Much of income redistribution generated by the US tax system occurs through large tax credits paid out in annual tax refunds, such as the Earned Income Tax Credit (EITC) and Child Tax Credit (CTC). These credits are a substantial portion of income for many recipients, but complexity may lead to uncertainty about tax liability or refund status, even after other income-related uncertainty is resolved.
The authors employ novel survey data about tax filer beliefs to find the following:
- There is substantial tax-refund uncertainty among low-income filers, and among EITC recipients in particular.
- Despite considerable uncertainty, filers’ expectations are often correct, and they seem to update their beliefs from year to year in response to new information.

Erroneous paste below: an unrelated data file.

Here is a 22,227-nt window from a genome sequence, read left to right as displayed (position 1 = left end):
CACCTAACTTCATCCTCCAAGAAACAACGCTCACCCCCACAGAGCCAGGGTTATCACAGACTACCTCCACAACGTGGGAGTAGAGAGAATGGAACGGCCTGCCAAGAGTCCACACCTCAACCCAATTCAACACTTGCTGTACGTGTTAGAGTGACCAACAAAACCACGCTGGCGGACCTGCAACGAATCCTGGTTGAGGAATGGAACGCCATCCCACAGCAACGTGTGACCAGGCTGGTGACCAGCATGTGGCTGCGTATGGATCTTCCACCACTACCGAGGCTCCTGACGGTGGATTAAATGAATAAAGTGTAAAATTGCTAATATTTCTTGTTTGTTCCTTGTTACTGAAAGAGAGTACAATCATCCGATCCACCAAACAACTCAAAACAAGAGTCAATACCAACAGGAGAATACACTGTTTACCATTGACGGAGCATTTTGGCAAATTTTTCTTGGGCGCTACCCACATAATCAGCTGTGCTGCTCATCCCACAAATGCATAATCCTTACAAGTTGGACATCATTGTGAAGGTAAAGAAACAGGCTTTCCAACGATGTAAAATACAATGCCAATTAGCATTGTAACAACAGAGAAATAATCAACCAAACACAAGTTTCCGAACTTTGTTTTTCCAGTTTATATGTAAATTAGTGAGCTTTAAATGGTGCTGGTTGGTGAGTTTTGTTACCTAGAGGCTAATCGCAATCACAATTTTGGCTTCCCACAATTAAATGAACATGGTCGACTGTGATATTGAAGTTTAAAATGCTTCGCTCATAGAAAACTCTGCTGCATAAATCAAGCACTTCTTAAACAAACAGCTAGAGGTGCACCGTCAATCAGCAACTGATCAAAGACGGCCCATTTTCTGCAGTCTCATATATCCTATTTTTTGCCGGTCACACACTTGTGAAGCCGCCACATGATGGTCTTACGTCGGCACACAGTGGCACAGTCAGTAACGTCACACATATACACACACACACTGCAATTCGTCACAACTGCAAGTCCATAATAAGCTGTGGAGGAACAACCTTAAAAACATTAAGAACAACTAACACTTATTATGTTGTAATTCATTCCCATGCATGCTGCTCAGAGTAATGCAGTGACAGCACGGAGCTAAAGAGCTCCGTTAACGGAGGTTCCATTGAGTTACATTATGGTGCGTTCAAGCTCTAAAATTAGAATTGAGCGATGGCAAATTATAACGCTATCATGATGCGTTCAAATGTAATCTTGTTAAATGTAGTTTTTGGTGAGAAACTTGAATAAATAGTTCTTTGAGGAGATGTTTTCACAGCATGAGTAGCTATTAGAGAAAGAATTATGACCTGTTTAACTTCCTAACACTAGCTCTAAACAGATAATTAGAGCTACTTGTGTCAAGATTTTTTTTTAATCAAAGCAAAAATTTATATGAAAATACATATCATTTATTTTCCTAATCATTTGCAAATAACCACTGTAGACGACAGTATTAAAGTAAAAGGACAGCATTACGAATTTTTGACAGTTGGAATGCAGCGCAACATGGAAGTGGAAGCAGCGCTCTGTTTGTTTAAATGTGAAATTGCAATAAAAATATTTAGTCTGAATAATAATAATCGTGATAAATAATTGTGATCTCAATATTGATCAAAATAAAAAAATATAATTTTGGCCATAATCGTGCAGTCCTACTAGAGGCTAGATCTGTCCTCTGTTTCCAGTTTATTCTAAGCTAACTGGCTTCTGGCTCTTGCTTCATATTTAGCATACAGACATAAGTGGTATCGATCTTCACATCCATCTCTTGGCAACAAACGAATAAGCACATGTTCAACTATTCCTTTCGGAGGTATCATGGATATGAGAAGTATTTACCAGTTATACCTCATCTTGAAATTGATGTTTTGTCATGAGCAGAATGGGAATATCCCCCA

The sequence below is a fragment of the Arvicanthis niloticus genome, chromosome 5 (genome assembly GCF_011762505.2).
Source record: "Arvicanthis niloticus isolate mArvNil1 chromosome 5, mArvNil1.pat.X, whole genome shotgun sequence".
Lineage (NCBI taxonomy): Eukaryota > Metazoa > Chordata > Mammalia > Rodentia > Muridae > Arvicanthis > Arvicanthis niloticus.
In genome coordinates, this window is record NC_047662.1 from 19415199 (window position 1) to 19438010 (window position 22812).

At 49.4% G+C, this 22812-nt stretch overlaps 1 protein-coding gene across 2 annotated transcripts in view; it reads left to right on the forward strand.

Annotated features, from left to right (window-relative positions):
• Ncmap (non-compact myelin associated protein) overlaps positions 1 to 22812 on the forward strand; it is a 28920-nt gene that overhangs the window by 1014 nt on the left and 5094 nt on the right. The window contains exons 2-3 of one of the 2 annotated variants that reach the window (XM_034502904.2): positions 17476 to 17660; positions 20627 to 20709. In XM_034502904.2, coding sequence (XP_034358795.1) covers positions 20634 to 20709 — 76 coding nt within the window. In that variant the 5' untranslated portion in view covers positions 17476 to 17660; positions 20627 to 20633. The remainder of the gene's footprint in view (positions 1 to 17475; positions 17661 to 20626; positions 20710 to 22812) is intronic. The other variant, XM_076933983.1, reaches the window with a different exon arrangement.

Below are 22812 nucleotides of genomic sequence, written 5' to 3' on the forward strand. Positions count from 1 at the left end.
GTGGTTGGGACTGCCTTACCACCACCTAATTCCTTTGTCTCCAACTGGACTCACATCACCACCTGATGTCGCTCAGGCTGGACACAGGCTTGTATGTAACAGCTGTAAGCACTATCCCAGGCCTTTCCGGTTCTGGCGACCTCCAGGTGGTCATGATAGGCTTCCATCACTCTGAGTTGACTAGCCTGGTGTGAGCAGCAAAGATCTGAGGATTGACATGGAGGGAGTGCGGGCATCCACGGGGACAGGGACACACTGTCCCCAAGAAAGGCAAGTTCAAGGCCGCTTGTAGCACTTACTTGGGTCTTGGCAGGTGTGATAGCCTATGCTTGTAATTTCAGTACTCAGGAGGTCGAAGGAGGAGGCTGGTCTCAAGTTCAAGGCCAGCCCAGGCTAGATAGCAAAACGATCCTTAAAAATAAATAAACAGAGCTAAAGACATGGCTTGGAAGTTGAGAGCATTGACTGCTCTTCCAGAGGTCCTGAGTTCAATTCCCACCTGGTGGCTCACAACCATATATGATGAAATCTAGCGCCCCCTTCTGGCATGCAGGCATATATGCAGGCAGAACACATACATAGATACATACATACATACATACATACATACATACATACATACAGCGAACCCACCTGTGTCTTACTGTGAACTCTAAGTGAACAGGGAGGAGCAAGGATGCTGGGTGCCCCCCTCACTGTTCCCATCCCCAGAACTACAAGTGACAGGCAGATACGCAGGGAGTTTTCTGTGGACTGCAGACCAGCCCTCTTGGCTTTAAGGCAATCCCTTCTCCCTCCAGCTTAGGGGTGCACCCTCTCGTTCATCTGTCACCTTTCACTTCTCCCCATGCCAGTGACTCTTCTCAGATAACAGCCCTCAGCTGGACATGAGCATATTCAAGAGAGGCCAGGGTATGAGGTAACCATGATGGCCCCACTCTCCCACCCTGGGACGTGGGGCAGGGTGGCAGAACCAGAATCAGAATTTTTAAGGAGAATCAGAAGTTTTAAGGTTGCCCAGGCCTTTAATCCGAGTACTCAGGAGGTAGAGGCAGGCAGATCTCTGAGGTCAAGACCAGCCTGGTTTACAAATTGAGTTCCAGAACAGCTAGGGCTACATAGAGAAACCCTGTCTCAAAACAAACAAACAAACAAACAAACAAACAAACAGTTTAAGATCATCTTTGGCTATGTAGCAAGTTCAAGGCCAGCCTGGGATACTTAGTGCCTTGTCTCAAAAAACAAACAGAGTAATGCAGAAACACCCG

- Uncertainty may stem from more complex features of the tax code, such as the phase-in and phase-out regions for tax-based transfer programs or rules for married tax filers.
- Finally, refund uncertainty distorts individuals’ consumption-savings choices and is large enough to cause welfare losses among EITC filers on the order of 10 percent of the value of the EITC.
These are important insights for policymakers, but the authors acknowledge that more work is needed to better understand the underlying mechanisms that influence low-income tax filers. For example, a better understanding of why households fail to resolve uncertainty could inform the design of tax simplification policies, and could help predict behavioral responses to, and welfare consequences of, other tax reforms. Tax-related uncertainty may also affect other economic decisions, such as whether and how much to work.